These playful lovelies are beautiful examples of the Common Pheasant, Phasianus Cholchicus. We associate them with tweet shorn English aristocrats jauntily going about the hunt on horseback. Pheasants build their nests on the ground and can fly for short distances. They spend their days searching around field and stream looking for tasty insects, seeds and grain.

Friday, 21 December 2018

PUMA CONCOLOR

Cougars are meat-eating mammals (primarily dining on deer) who boast being the most widely distributed land mammal in the Western Hemisphere. They are impressive athletes, able to leap 18 feet or more straight upward from a sitting position.

They lead solitary lives and are excellent at avoiding humans for the most part. Cougars have a massive range which runs from the mountainous Canadian Rockies in northwestern Canada all the way down to Patagonia in South America. These cats make their dens in mountain graggs, along rocky ledges, in dense woodland areas and under uprooted trees and debris.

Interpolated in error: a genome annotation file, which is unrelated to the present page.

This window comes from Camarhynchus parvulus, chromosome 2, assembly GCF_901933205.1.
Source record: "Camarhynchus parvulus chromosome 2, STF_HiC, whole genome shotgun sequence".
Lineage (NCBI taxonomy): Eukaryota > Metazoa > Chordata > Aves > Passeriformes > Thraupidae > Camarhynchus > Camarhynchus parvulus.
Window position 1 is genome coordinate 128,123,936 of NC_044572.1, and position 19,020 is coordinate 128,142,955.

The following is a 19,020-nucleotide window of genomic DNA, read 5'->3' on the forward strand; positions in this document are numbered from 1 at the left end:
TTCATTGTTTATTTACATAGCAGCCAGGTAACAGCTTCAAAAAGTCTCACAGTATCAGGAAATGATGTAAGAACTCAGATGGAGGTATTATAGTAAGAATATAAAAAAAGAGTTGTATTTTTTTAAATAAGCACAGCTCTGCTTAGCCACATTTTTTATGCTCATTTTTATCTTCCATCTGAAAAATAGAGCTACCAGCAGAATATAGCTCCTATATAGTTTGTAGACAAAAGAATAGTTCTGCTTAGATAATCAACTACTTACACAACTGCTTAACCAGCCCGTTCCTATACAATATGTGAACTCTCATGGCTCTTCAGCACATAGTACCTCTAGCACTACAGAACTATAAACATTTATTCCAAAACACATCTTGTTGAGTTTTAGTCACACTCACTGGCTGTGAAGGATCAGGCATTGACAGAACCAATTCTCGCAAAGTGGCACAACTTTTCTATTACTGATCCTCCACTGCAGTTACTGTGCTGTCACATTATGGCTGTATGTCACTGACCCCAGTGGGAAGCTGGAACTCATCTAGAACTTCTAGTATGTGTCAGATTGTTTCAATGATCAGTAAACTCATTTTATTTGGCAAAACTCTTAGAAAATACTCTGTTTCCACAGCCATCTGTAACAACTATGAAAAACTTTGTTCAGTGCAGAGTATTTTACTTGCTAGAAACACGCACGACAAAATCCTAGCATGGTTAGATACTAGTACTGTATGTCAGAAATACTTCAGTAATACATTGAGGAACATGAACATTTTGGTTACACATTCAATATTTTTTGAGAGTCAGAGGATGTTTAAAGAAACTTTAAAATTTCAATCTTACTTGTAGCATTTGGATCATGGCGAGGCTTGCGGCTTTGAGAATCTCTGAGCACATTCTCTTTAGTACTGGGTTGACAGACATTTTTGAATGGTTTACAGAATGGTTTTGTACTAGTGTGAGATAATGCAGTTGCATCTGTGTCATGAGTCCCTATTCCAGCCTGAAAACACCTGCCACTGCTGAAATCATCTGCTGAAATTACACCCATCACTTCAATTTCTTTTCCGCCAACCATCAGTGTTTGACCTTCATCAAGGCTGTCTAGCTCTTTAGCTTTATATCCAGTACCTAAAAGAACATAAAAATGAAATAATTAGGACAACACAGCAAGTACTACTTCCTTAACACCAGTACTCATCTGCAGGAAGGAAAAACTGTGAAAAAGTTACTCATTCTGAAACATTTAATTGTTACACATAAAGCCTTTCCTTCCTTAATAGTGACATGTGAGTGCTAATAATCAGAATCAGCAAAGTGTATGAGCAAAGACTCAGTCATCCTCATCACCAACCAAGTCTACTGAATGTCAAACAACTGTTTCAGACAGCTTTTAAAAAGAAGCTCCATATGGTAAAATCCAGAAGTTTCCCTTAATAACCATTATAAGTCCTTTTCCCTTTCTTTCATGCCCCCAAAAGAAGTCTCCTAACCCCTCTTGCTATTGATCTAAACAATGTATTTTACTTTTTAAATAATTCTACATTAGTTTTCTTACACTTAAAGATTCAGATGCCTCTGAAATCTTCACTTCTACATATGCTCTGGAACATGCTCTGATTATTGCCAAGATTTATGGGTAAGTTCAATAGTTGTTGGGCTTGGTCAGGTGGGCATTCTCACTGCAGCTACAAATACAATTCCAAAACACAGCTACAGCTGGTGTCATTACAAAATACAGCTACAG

Saturday, 15 December 2018

TRIASSIC OF NORTH AMERICA

In the early 1980s, Tim Tozer, Geological Survey of Canada, looked at the distribution of marine invertebrate fauna in the Triassic of North America.

Tozer's interest in our marine invert friends was their distribution and what those occurrences could tell us. How and when did certain species migrate, cluster, evolve — and for those that were prolific, how could their occurrence — and therefore significance — aide in an assessment of plate and terrane movements that would help us to determine paleolatitudinal significance.

In the western terranes of the Cordillera, marine faunas from southern Alaska and Yukon to Mexico are known from the parts that are obviously allochthonous with regard to the North American plates. Lower and upper Triadic faunas of these areas, as well as some that are today up to 63 ° North, have the characteristics of the lower paleo latitudes. As far as is known, Middle Triadic faunas in these zones do not provide any significant data. In the western Cordillera, the faunas of the lower paleo latitudes can be found up to 3000 km north of their counterparts on the American plate. This indicates a tectonic shift of this magnitude.